If you’re my Facebook friend, you may attribute this to the lovely porta potty in my driveway or the mud pit state of my front yard since the deluge of rain began a few days ago or the fact that a team of workmen just took chain saws to the gigantic silver maple in our front yard, taking the whole beautiful thing down. That tree had a knot hole in the trunk just like Boo Radley’s in To Kill a Mockingbird, where he’d leave sticks of chewing gum or a ball of twine for the neighbor kids, and it’s mammoth leafy self was a big part of why I wanted to buy this house in the first place. But the tree was dropping huge, heavy limbs that could flatten my grandchild, so it had to go.
I could write a depressing post of all the bigger things that are making me mopey, including the general state of humanity. Yay! What a fun read that’d be! But instead, let me share something CREEPY that’s giving me life right now.
It’s an app I bought for my phone that cost me 99 cents and I’m absolutely IN LOVE with it. It’s called WeCroak (yes it is!) and five times a day it surprises me with texts that say, “Don’t forget, you’re going to die.”
If you click on the text, it gives you a quote from a philosopher or poet or thinker about death.
I first learned about WeCroak from the cover of the November issue of The Christian Century. This week has been so crazy that I haven’t had time to do more than scan the article about it, but what I read was enough to give it a try. The app states that In Bhutan they say that contemplating death five times a day brings happiness, and as upside down as that sounds, it’s proving to be true, at least for me. After four days of repeated reminders of my own mortality, my outlook is becoming slightly different. I have moments where I’m finding some perspective, which is great for a person like me who’s so steeped, so drenched in FEELINGS. (Oh the feelings. Sometimes I wish I could run off to Bhutan or Florence or Idaho for a vacation from my feeling-full brain!)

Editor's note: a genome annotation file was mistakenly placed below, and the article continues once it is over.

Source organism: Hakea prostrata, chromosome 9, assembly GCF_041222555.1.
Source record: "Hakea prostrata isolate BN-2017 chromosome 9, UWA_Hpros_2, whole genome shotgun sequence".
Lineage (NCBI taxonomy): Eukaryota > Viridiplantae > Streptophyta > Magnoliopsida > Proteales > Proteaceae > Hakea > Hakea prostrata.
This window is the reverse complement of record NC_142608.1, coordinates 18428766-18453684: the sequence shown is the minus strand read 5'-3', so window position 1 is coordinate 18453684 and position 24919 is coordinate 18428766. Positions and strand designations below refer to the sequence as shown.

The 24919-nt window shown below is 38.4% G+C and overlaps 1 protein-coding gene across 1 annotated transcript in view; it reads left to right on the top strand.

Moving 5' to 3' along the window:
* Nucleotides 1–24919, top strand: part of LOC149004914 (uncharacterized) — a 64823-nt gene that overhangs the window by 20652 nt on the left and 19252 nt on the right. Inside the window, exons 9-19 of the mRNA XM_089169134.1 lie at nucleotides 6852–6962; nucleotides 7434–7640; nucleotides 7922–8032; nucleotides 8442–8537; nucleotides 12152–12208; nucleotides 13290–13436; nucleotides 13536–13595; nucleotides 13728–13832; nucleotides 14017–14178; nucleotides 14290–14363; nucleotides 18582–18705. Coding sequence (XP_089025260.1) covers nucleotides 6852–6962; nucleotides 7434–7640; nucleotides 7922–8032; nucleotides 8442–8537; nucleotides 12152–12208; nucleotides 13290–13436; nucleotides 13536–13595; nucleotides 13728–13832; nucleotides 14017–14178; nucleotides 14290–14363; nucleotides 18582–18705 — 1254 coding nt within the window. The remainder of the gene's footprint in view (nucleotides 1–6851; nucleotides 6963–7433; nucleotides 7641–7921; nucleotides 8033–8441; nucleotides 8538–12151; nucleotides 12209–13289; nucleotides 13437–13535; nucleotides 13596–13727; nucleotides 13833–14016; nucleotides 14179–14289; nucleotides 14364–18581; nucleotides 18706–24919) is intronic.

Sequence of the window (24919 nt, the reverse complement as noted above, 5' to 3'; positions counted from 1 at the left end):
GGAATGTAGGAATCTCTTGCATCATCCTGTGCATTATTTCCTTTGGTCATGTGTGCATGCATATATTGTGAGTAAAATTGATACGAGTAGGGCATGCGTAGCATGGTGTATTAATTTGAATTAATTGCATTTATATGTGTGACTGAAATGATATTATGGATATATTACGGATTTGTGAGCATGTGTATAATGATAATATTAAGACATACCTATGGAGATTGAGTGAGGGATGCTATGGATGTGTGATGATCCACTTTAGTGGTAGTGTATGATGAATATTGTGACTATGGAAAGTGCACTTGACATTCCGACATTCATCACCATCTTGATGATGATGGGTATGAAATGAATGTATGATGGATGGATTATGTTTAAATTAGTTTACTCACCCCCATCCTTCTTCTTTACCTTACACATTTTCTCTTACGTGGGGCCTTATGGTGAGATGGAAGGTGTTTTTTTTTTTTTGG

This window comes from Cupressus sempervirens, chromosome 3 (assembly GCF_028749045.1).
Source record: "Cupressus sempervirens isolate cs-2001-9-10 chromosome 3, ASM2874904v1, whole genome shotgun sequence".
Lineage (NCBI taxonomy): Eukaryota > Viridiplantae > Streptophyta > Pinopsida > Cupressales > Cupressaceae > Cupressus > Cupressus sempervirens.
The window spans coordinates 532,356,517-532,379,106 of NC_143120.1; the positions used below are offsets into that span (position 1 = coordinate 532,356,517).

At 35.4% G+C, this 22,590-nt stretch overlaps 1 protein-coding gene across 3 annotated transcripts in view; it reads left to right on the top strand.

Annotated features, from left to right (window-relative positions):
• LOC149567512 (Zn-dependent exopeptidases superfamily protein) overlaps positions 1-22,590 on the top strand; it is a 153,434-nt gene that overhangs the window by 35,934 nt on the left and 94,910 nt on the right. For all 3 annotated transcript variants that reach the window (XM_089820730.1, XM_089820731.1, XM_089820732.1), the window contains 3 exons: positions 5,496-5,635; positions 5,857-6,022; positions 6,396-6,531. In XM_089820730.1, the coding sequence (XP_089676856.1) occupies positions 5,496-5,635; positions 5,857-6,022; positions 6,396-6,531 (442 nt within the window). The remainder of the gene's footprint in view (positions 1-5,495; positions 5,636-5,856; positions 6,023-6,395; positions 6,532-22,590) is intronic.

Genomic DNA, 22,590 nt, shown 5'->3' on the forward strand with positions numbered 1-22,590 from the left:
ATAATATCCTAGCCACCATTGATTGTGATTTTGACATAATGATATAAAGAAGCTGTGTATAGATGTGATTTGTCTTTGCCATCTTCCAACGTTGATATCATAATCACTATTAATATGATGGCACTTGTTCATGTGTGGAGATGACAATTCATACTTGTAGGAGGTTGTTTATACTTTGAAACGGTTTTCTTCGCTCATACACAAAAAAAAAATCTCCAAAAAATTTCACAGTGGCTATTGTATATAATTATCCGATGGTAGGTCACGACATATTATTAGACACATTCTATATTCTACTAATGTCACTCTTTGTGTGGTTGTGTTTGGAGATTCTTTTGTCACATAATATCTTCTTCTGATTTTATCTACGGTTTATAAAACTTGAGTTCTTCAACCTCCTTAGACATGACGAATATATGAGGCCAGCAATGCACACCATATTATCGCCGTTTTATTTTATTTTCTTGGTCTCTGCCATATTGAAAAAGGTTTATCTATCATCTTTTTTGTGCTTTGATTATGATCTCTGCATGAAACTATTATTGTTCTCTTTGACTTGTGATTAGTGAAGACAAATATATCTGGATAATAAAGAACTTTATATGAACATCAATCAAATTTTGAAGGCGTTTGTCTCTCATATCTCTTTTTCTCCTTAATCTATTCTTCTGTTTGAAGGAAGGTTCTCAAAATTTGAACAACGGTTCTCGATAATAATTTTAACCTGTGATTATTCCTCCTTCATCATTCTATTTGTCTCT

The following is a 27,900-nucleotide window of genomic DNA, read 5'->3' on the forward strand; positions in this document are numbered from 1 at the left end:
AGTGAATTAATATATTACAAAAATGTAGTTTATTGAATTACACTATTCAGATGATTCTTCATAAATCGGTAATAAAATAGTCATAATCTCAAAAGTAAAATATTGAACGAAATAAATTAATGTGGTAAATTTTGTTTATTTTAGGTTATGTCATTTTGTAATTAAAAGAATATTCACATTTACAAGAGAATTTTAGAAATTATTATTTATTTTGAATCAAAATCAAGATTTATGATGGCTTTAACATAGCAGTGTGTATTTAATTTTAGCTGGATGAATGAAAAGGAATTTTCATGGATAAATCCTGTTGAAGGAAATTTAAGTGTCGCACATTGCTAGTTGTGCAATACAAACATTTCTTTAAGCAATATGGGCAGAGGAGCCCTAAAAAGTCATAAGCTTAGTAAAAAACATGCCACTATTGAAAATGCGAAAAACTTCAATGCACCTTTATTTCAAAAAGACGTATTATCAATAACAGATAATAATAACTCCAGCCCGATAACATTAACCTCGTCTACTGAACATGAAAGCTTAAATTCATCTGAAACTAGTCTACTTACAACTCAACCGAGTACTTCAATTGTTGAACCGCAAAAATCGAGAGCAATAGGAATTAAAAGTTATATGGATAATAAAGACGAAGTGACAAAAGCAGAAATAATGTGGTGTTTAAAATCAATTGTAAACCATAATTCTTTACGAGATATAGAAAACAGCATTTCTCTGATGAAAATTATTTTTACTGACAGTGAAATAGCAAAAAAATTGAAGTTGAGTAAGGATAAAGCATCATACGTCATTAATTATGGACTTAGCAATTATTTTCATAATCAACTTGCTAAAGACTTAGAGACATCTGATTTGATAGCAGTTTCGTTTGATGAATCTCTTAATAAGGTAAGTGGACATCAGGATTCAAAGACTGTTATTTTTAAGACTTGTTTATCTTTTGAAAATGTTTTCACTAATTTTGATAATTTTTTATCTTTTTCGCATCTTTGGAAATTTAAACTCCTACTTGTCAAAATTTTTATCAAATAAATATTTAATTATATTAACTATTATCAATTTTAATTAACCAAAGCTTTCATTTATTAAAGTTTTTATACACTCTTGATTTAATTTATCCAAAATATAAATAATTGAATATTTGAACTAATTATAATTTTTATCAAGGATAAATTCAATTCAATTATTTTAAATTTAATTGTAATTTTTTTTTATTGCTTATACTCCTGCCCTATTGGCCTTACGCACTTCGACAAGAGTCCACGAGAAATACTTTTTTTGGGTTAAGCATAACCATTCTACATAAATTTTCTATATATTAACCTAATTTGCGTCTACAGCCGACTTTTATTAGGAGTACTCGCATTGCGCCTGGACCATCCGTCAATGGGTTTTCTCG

Don’t forget, you’re going to die reminds me to live the way I want to live, to say the things that are important to me to people who are important to me, to prioritize the things that are important to me, to give to causes that are important to me, to call senators about things that are important to me, to have the fun that’s important to me, and to do it all now. Not NOW, but now. WeCroak is gentle.
Last April I started bullet journaling, which is sort of a cross between journaling and keeping a calendar, and as part of my bullet journal I started leaving room in my daily agenda to keep up daily with a certain set of tasks. Most of it is boring stuff that I need motivation for, including my daily plans for cooking dinner, flossing my teeth and doing sit ups, etc. (Now you know I’m even weirder than you thought!) But I also left a rectangle for each day in which I am supposed to record what holy thing happened that day- what experience was a brush with the sacred, with God.
As I look over all those rectangles from the past year, I see lots of empty spaces. But amongst the things I did write down, I find four general classes of things, including things children have said or done, experiences out in nature or among strangers, and things I’ve experienced in worship or at churchy events. But by far, most of my sacred experiences happen with people who are struggling with some kind of pain. Of course God would hang out there– I don’t know why that surprises me. When someone shares their pain with me, the worries or the sadness or the sickness or the disappointment or fear, I so often find God’s presence there.
Maybe facing the idea of my own death is kind of like that. When I think about it five times a day, it begins to feel like God is tapping me on the shoulder, just to say hi. Now, if I believed in a mean sort of God, a vindictive, petty God, who doesn’t love us all in spite of ourselves, this might be terrifying. But it’s not. It’s just a friendly tap. It’s a tap that says, Hey there. Love you.
At least it’s not yours!